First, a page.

Bubble Double-Click

Markets have bounced back nicely after the jitters caused by the Yolo x Reddit trading gang. The plumbing of US capital markets – an intricate network of exchanges, brokers, custodians, market makers  and clearing houses – passed the little stress-test fairly well, despite all the sensationalist cries of foul-play. Robinhood practically had to be back-stopped by its investors and house banks. Lastly, GameStop has since then imploded, leaving the Yolo-gang to re-group – you win or learn in life, but you never give up 👊.

While the impact was concentrated on a small market corner, ripple effects could be felt across the broader market and led to a short-lived sell-off. Since then the NASDAQ is up 7%+ and 10%+ for the year, supported by a rock-solid earnings season thus far. That still leaves us with highly stretched valuations now against the backdrop of continuous strong momentum.

As expected the wall of fear is only getting higher and we are being bombarded with reports on the imminent bursting of the bubble. But should we care at all – why not rather stick to a set-and-forget investment strategy? The short answer is that this is probably a good strategy for a well diversified portfolio and preferable if one lacks the willingness and time to actively manage risk. Nevertheless, let’s double-click on some of the relevant risk-reward considerations that one could factor in for positioning purposes.

To start with, stretched or even ‘Bubble-Esque’ valuations should not be given too much weight for 1 to 3 month positioning considerations. Valuation tools are somewhat comparable to a broken clock that only shows the right time 2x a day. Real bubbles almost mechanically have to burst since there are just too many investors crowded on one side of the trade. However, even if we entered bubble-territory we could as well experience a blow-off top, accelerating us into a mega-bubble,  and valuation tools are not going to tell us how far and long away we are from the top. The 2000 dot-com crash is usually considered the mother of all bubbles in the last 25 years but let us remember that there is always a step up in life.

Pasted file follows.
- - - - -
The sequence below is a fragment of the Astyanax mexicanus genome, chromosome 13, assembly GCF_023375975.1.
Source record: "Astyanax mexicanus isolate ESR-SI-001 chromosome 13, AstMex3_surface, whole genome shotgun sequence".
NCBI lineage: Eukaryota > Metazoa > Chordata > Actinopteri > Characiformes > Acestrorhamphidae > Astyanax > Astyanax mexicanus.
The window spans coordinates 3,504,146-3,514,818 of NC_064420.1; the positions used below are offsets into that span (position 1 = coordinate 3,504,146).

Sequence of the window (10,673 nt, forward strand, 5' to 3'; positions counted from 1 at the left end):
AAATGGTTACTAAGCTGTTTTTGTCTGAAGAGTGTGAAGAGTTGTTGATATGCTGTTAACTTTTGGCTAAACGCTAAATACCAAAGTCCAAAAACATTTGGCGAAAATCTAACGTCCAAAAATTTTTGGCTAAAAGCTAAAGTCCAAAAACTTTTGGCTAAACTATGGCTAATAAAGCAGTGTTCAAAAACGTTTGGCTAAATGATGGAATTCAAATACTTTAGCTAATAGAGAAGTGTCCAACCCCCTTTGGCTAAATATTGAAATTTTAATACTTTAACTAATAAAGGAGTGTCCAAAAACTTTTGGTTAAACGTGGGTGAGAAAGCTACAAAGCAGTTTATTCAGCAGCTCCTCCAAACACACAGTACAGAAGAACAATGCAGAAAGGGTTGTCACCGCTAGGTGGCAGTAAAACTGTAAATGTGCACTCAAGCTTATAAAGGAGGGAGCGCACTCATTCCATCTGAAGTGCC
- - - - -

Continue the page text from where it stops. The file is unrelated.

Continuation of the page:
So what else is important for investments in tech / growth companies? Mutual funds are now sitting on multi-year low cash-reserves, decreasing their ability in relative terms to buy corrections. IPO activity is back in the ballpark level of 1999 and we have seen an abundance of SPAC-driven IPOs. And of course, we have also witnessed the emergence of the Yolo-traders, which have driven up the % of US retail volumes from roughly 10% to 20%, enabled by margin loans and options. This is also reflected by call option volumes at the highest levels in a decade. 

A more qualitative question is how to think about the new force of Yolo-traders and their impact on equilibrium prices. Based on what’s observable in the last 12 months, the Yolo gang does not fall into the typical retail investor bracket of noise traders. They seem to be more comparable to institutional trend-following investors maybe with a sprinkle of fundamental research inspiration, judging based on Reddit discussions and Youtube videos. In extreme cases, such as recently with GameStop they also embrace highly sophisticated trading strategies such as short / gamma squeezes. The power of swarm intelligence that we just witnessed in that context was quite an eye opener.

But this still begs the question, how they are going to react when facing more drawn out corrections or grinding sidewards movements. Will they display 💎🤲 (diamond hands) or run for the hills? Lastly, it also remains to be seen how sustainable this influx of Yolo-traders is, especially when social activities normalise on the back of Covid-19 vaccinations efforts. 

In summary, the ebbs and flows of Yolo-trader dynamics strike us as potentially most important, when thinking about positioning in tech / growth companies in the coming months. We remain cautiously optimistic but prefer seats close to the emergency exit.

Are we finally in BUBBLE territory?

As ever so often this is the million dollar question. We are certainly observing excesses in various corners of the market. Such as most recently, the Reddit x Robinhood gang (#yolo), who are blowing Hedge Funds out of the water by means of short/ gamma squeeze torpedos. Those coordinated manoeuvres appear to focus on a small number of counters but have pushed up option trading volumes to multi-year highs. 

We hence do not see wide-spread excesses a la 1999 yet but more contained bubbles that are bound to burst and hurt some investors in the process – a number of Hedge Funds on the short side of the #yolo-traders are indeed licking their wounds already.

Could this lead to a market-wide meltdown?

At least, the frequently referenced ‘systemic’ risk of margin loans on the back of option contracts does not strike us as an obvious trigger. Since #yolo-traders are long call options, losses are limited to those premiums times the margin loan leverage. This setup is certainly preferable to riskier levered short positions, which do not seem to be accessible at size through the retail broking platforms. 

But what about those sky-high valuations?

The end of Jan’21 valuation snapshot does indeed look stretched. Growth-adjusted revenue multiples of tech / high-growth stocks have increased by another up to ~50% in the last 3 to 4 months. But there is also significantly more certainty available today (e.g. US presidency, size range of fiscal stimulus). So far this seems to have offset some of the reflation upward pressure on treasury yields. Let’s hence hope that we can continue walking the tightrope at those stretched valuations. #famouslastwords